One limitation of this study is that we did not examine other subunits of AMPA receptors. Our primary aim to determine whether the immersion-fixation technique would allow successful detection of AMPA receptors in the PSD area of the NAcc. For this purpose, we selected GluA1 as a representative subunit for our preliminary experiments but we do not yet know how the increased levels of the GluA1 subunit contribute to AMPA-mediated synaptic strength in the NAcc. One possibility may be via the GluA2 subunit, which is known to regulate the calcium permeability of the AMPA receptors, which is another important measure of functional AMPA plasticity. Thus, the increase in GluA1 may contribute to potentiating AMPA-mediated fast neurotransmission in the NAcc either via a heterogeneous combination with GluA2 (calcium impermeable) or homogeneous one with GluA1 alone (calcium permeable) [19,33]. In a future study, we plan to examine the levels and localization of GluA2 using the same approach employed in the present investigation.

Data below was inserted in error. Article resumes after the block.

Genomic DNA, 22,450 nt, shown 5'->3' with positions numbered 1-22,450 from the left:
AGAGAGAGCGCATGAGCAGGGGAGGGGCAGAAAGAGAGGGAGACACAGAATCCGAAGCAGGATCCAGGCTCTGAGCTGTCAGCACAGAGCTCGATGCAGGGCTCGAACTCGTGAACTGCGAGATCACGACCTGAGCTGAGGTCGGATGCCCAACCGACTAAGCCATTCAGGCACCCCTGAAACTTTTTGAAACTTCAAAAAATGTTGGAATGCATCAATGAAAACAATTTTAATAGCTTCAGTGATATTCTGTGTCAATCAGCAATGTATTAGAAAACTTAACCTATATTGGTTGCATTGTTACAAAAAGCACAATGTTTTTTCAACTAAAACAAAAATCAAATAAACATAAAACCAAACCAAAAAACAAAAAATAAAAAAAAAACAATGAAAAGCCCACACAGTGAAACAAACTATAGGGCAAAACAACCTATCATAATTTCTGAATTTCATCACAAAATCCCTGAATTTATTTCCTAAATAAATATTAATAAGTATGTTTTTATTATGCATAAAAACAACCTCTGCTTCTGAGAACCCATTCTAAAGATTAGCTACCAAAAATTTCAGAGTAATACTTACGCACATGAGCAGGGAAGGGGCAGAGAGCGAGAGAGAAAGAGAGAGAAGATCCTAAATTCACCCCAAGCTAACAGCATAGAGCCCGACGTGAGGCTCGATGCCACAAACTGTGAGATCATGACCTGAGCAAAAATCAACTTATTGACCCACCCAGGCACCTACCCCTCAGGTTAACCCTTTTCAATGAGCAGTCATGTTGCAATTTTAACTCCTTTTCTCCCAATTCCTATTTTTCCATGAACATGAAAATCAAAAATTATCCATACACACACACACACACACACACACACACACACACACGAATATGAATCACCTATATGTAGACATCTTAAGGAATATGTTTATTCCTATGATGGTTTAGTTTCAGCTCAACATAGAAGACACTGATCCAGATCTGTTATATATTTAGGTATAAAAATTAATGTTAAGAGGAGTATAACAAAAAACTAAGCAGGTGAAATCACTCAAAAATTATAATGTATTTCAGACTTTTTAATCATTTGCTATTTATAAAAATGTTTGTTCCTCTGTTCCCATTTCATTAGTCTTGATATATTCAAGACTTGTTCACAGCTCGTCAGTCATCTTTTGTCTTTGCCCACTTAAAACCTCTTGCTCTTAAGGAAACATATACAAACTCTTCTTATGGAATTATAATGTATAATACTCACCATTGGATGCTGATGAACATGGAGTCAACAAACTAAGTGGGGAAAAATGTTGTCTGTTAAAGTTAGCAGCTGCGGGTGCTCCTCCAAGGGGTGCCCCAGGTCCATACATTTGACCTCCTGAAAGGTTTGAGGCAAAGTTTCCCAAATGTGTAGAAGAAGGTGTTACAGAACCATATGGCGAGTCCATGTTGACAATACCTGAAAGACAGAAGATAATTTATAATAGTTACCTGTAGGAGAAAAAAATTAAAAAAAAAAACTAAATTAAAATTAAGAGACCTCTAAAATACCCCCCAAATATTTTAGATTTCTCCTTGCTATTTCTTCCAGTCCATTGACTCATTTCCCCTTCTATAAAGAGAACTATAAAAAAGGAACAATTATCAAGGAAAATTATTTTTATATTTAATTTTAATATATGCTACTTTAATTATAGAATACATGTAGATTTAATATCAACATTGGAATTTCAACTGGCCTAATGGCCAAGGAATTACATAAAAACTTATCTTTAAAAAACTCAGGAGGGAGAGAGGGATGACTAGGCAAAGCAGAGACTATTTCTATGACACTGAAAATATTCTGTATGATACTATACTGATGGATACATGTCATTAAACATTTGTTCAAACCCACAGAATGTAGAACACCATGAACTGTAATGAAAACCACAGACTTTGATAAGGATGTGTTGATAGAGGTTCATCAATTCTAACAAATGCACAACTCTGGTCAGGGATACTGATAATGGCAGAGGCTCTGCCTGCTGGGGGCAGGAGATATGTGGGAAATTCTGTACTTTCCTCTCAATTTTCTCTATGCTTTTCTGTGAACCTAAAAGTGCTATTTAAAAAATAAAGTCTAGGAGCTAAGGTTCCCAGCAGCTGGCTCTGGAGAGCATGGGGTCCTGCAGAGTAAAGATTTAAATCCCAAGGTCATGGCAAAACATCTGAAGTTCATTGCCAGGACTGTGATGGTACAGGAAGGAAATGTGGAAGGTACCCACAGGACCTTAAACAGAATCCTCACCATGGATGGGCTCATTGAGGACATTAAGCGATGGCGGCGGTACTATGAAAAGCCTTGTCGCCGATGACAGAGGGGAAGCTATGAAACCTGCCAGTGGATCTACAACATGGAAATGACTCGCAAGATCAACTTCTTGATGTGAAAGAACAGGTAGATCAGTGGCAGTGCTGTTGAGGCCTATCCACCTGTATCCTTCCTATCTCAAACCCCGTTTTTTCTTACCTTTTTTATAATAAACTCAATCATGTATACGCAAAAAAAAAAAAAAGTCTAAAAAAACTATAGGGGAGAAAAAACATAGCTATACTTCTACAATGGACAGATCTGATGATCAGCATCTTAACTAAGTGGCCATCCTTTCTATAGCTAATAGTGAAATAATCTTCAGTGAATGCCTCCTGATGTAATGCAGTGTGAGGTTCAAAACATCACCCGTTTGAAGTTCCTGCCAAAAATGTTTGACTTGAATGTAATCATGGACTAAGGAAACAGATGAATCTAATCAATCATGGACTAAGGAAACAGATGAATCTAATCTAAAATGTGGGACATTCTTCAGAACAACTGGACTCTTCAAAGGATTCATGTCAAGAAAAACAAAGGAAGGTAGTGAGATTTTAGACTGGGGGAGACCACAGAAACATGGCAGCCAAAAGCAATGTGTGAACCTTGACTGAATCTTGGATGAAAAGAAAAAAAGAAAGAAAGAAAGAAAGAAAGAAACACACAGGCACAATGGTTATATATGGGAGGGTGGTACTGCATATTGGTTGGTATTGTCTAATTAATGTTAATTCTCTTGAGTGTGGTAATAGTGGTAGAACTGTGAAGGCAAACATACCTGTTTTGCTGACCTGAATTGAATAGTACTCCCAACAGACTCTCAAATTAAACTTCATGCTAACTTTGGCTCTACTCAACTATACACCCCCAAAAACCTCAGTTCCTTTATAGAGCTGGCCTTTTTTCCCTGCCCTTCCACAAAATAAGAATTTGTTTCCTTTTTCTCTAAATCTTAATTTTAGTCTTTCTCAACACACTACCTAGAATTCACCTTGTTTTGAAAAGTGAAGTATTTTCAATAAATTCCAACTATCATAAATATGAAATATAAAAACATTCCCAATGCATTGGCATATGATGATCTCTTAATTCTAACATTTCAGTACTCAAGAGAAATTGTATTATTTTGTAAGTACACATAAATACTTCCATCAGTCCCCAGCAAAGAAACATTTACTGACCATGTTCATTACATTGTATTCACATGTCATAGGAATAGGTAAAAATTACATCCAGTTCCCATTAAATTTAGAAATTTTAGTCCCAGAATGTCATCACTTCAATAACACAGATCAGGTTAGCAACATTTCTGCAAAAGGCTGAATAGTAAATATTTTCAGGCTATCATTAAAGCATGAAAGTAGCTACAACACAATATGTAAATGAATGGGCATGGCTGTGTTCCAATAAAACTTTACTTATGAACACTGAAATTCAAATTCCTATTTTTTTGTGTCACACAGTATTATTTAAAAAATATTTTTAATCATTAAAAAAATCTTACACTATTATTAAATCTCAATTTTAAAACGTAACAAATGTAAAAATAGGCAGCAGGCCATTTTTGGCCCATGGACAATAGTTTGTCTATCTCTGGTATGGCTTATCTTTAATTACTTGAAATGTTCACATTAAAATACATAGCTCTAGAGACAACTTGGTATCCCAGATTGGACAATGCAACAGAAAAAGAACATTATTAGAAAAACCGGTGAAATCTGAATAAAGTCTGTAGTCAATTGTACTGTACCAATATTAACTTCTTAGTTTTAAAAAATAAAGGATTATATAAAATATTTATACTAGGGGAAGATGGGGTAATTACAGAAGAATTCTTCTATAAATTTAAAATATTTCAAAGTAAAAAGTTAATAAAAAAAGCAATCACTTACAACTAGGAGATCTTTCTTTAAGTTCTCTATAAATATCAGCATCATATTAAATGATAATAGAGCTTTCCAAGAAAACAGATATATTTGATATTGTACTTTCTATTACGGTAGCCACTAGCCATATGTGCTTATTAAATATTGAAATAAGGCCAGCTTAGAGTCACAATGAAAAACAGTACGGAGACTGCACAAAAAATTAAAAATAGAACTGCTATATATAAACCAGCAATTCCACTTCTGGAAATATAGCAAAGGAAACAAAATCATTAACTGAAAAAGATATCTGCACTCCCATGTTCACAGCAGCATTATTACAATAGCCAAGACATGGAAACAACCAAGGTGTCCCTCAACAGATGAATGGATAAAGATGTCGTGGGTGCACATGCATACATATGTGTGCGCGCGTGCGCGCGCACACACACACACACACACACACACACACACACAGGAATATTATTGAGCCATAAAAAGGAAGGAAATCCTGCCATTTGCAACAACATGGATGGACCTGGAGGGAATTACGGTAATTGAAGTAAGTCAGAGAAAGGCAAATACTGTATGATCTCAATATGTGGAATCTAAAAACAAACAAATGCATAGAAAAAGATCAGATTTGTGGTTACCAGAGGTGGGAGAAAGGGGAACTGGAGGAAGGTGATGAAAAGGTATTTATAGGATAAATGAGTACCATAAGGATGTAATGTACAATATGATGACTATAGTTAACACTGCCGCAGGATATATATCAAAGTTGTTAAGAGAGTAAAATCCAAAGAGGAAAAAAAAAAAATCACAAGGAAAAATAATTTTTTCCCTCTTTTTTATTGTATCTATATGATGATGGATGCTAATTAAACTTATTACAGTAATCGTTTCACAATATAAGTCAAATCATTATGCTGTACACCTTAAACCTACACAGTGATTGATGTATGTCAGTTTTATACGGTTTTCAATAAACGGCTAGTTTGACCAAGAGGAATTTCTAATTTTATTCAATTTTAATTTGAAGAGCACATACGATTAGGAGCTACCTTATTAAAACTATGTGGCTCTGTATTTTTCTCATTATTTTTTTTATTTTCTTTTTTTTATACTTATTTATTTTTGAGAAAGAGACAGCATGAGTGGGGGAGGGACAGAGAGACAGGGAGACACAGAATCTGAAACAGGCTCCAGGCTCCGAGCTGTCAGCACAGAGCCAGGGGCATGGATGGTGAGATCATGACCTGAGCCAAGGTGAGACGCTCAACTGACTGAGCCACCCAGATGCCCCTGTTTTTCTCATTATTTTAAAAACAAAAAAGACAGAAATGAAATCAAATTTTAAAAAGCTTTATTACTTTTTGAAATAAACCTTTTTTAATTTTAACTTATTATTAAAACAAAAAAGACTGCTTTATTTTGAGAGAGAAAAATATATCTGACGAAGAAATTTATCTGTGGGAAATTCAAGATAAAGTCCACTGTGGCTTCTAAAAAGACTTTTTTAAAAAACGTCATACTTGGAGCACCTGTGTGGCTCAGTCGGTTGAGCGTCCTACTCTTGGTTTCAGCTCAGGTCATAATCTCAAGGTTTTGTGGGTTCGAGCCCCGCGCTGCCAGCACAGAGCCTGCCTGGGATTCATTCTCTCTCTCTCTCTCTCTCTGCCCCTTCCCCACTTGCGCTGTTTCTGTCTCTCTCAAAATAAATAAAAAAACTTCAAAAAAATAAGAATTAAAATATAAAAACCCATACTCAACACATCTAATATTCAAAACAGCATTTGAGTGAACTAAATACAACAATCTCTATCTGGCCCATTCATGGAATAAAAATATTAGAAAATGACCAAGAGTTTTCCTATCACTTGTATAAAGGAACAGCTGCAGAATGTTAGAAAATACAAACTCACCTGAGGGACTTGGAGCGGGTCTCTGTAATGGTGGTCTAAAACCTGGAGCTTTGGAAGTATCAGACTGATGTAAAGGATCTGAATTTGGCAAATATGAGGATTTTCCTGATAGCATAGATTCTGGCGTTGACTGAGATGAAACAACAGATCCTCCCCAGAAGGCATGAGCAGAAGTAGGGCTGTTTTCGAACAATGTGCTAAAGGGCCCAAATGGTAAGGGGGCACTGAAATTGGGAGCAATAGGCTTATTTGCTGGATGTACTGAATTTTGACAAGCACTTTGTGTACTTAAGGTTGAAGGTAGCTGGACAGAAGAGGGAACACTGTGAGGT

One of the advantages of immunohistochemistry is the ability to localize proteins in situ with high spatial resolution. By using various sensitive probes combined with high-resolution imaging techniques, we can visualize and quantify proteins originating from different cell types and sub-cellular areas. Such morphological methods, in addition to widely used biochemical and electrophysiological measures, will help to elucidate the molecular organization of synapses more precisely, and expand our understanding of neuronal plasticity and brain function. In the present study, we used a modified immunohistochemical protocol to demonstrate differential changes in the GluA1 subunit of AMPA receptors in the NAcc during the long-term withdrawal period after cocaine exposure. We believe that our results hold promise for expanding our understanding of synaptic molecular plasticity through morphological approaches using immunohistochemistry and imaging techniques.

This work was supported by the National Research Foundation of Korea (NRF) grants (2018R1A4A102523013; 2019R1A2C1011262) funded by the Korean government (MSIT).

W.T.C., W.Y.K., and J.-H.K. designed the experimental strategy and analyzed the data. W.T.C., J.H., and W.Y.K. performed all the experiments. W.T.C. and J.-H.K. wrote the manuscript. All authors commented on and approved the final manuscript.